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10th Sunday in Ordinary Time 2008 A

10th Sunday in Ordinary Time 2008 A

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Published by: SaintJoseph on Jun 07, 2008
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Sunday in Ordinary Time (A) 06-08-08Scripture ReadingsFirst
Hosea 6:3-6
Romans 4:18-25
Matthew 9:9-13Prepared by: Fr. Peter John Cameron, O.P.1.
Subject Matter
How God uses our affliction/resistance/sin to draw us to himself
Trusting in the promises/the effective Word of God
Following Christ2.
Exegetical Notes
“In their affliction, people will say: ‘Let us strive to know the Lord’” – “God does not wait untilman has ceased to be unjust in order to love him; he loves him already in his unjustness…. IfGod does not wait for us to be just in order to love us, it is because his love is, precisely, theonly force that can make us just…. The love of God reveals itself as the great, the uniquepower which is truly creative; the supreme creation of God is discovered to be this new heartwhich God wishes to place in man…. The purest souls of Israel…will be the first to realizethis life of humility in faith, of which the Gospel Beatitudes are only the final achievement.And this is a very special kind of humility, founded as it is on a feeling of the nothingness ofsinful man in which is mingled no bitterness, no despair. It is, in fact, the assurance that Godhas taken this same nothing into his merciful and all-powerful hands, to draw from it a newcreation which reveals him.” (Louis Bouyer)
“Abraham…did not weaken in faith…did not doubt God’s promise…. He…was fullyconvinced that what God had promised he was also able to do” – “Abraham is our father, andhis faith is the ‘type’ of Christian faith…. Though Abraham had so many human motives fordespairing of ever having a posterity, he believed, in virtue of the confident hope that thedivine promise inspired in him. He took God at his word and believed in the creative power ofGod to do what seemed impossible…. Abraham’s faith is the pattern for Christian faith,because its object is the same: belief in God who makes the dead live.” (Joseph Fitzmyer)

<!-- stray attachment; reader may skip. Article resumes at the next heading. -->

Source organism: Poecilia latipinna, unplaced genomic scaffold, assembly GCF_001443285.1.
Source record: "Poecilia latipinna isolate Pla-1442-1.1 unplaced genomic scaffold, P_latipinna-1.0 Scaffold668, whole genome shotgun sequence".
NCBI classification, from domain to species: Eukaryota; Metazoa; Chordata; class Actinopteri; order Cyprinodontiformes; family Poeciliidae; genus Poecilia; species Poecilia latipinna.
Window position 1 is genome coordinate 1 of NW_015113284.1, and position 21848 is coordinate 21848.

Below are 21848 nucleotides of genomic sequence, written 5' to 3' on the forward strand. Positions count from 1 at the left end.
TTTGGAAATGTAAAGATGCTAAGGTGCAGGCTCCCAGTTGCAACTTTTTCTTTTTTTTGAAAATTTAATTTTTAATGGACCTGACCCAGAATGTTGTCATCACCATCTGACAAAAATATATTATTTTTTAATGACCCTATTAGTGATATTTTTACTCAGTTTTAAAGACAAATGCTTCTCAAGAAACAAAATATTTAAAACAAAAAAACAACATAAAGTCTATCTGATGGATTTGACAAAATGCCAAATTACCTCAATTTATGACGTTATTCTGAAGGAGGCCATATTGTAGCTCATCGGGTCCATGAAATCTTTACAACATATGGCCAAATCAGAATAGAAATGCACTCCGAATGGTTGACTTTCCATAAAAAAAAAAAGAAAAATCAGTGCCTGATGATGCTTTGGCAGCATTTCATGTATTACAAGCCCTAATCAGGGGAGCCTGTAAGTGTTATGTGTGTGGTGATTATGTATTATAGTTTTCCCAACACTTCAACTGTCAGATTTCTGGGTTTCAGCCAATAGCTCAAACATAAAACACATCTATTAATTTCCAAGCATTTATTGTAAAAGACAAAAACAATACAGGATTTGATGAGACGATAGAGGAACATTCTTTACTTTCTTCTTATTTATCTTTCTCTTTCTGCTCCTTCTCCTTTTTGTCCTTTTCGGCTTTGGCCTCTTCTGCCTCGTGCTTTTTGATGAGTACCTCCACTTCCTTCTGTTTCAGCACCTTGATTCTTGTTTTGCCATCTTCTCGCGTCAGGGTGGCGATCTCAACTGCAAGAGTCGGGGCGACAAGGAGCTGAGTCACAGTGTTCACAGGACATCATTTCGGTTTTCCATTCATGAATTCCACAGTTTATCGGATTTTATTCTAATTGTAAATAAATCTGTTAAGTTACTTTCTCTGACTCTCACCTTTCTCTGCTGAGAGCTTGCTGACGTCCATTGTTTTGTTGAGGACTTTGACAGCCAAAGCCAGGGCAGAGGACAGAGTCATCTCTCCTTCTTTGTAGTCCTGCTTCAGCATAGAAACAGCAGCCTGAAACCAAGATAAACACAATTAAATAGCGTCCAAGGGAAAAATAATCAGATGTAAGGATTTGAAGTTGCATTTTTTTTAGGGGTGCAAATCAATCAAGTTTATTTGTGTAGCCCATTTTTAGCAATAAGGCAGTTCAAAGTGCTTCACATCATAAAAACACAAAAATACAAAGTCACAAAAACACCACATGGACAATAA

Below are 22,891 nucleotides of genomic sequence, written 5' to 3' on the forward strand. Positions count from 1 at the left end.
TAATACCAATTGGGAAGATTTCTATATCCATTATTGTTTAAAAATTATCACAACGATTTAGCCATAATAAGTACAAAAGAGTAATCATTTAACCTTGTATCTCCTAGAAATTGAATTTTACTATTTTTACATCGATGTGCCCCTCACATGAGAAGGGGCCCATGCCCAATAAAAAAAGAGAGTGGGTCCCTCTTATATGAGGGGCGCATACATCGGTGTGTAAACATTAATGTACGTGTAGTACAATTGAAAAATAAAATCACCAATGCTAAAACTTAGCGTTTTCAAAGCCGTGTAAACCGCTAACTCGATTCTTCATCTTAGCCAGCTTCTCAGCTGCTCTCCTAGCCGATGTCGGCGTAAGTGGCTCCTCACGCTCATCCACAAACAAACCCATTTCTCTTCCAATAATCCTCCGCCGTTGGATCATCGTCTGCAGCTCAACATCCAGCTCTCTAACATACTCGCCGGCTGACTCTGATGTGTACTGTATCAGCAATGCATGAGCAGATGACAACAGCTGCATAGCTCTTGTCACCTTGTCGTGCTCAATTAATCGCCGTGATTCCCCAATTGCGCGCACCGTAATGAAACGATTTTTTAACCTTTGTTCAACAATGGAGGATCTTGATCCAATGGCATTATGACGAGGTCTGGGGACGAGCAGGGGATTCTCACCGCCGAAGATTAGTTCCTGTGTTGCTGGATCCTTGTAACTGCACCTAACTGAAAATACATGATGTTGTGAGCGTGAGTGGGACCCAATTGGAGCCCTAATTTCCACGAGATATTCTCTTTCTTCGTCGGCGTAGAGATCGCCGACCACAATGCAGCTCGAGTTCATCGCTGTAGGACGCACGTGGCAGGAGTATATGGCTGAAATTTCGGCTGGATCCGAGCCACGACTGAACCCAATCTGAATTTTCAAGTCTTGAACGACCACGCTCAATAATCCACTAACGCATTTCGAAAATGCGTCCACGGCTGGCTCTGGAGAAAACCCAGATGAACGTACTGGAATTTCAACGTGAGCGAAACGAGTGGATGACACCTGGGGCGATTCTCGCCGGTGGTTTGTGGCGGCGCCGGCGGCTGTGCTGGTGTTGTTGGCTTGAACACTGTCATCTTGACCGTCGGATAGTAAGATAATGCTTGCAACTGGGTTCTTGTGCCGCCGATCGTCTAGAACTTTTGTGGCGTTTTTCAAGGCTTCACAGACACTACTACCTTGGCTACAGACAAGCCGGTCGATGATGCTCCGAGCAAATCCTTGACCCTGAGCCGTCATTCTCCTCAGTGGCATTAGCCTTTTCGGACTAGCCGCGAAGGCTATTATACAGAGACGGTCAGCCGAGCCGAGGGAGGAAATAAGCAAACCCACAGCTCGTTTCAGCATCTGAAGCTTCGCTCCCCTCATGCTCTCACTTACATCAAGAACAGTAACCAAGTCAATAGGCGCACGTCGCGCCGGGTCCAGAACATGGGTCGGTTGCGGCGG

“Matthew got up and followed him” – “Jesus’ authoritative Word, which calms the storm(8:26) and pronounces forgiveness (9:2), also compels human response…. Jesus’ powerfulWord creates discipleship. The story should not be psychologized; nor should the reader
speculate about previous contact between Jesus and Matthew, on the basis of which he was‘ready’ to follow. The point is the Jesus’ call is effective. People do not volunteer to bedisciples.” (NIB)3.
References to the Catechism of the Catholic Church
CCC 2100: Outward sacrifice, to be genuine, must be the expression of spiritual sacrifice:"The sacrifice acceptable to God is a broken spirit. . . . " The prophets of the Old Covenantoften denounced sacrifices that were not from the heart or not coupled with love of neighbor.Jesus recalls the words of the prophet Hosea: "I desire mercy, and not sacrifice." The onlyperfect sacrifice is the one that Christ offered on the cross as a total offering to the Father'slove and for our salvation. By uniting ourselves with his sacrifice we can make our lives asacrifice to God.
CCC 27: The desire for God is written in the human heart, because man is created by Godand for God; and God never ceases to draw man to himself. Only in God will he find the truthand happiness he never stops searching for the dignity of man rests above all on the fact thathe is called to communion with God. This invitation to converse with God is addressed toman as soon as he comes into being. For if man exists it is because God has created himthrough love, and through love continues to hold him in existence. He cannot live fullyaccording to truth unless he freely acknowledges that love and entrusts himself to his creator.
CCC 1431: Interior repentance is a radical reorientation of our whole life, a return, aconversion to God with all our heart, an end of sin, a turning away from evil, with repugnancetoward the evil actions we have committed. At the same time it entails the desire andresolution to change one's life, with hope in God's mercy and trust in the help of his grace.This conversion of heart is accompanied by a salutary pain and sadness which the Fatherscalled
animi cruciatus 
(affliction of spirit) and
compunctio cordis 
(repentance of heart).
CCC 706:
Against all human hope, God promises descendants to Abraham, as the fruit offaith and of the power of the Holy Spirit. In Abraham's progeny all the nations of the earth willbe blessed. This progeny will be Christ himself, in whom the outpouring of the Holy Spirit will"gather into one the children of God who are scattered abroad."